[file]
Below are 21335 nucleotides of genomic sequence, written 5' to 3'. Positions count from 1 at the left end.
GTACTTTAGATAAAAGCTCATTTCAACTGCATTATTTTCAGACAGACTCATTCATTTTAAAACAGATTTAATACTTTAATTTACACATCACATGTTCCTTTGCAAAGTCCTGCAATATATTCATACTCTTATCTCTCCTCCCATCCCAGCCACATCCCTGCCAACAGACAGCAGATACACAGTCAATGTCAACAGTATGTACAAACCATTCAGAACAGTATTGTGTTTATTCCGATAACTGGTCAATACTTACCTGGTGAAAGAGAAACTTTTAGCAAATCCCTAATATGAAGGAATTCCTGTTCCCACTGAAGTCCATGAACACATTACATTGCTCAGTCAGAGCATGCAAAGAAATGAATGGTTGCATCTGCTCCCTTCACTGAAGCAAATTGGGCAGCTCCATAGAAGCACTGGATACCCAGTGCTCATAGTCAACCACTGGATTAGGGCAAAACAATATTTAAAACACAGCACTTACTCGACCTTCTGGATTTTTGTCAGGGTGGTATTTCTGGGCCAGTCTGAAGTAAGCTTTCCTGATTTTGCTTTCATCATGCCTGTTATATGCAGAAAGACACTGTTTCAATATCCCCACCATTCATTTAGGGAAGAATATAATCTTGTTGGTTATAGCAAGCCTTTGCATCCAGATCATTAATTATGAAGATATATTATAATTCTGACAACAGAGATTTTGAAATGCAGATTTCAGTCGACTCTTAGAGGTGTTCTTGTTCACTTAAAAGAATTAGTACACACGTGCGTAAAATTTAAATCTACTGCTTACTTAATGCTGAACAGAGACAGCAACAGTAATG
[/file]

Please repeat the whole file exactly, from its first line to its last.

Below are 21335 nucleotides of genomic sequence, written 5' to 3'. Positions count from 1 at the left end.
GTACTTTAGATAAAAGCTCATTTCAACTGCATTATTTTCAGACAGACTCATTCATTTTAAAACAGATTTAATACTTTAATTTACACATCACATGTTCCTTTGCAAAGTCCTGCAATATATTCATACTCTTATCTCTCCTCCCATCCCAGCCACATCCCTGCCAACAGACAGCAGATACACAGTCAATGTCAACAGTATGTACAAACCATTCAGAACAGTATTGTGTTTATTCCGATAACTGGTCAATACTTACCTGGTGAAAGAGAAACTTTTAGCAAATCCCTAATATGAAGGAATTCCTGTTCCCACTGAAGTCCATGAACACATTACATTGCTCAGTCAGAGCATGCAAAGAAATGAATGGTTGCATCTGCTCCCTTCACTGAAGCAAATTGGGCAGCTCCATAGAAGCACTGGATACCCAGTGCTCATAGTCAACCACTGGATTAGGGCAAAACAATATTTAAAACACAGCACTTACTCGACCTTCTGGATTTTTGTCAGGGTGGTATTTCTGGGCCAGTCTGAAGTAAGCTTTCCTGATTTTGCTTTCATCATGCCTGTTATATGCAGAAAGACACTGTTTCAATATCCCCACCATTCATTTAGGGAAGAATATAATCTTGTTGGTTATAGCAAGCCTTTGCATCCAGATCATTAATTATGAAGATATATTATAATTCTGACAACAGAGATTTTGAAATGCAGATTTCAGTCGACTCTTAGAGGTGTTCTTGTTCACTTAAAAGAATTAGTACACACGTGCGTAAAATTTAAATCTACTGCTTACTTAATGCTGAACAGAGACAGCAACAGTAATG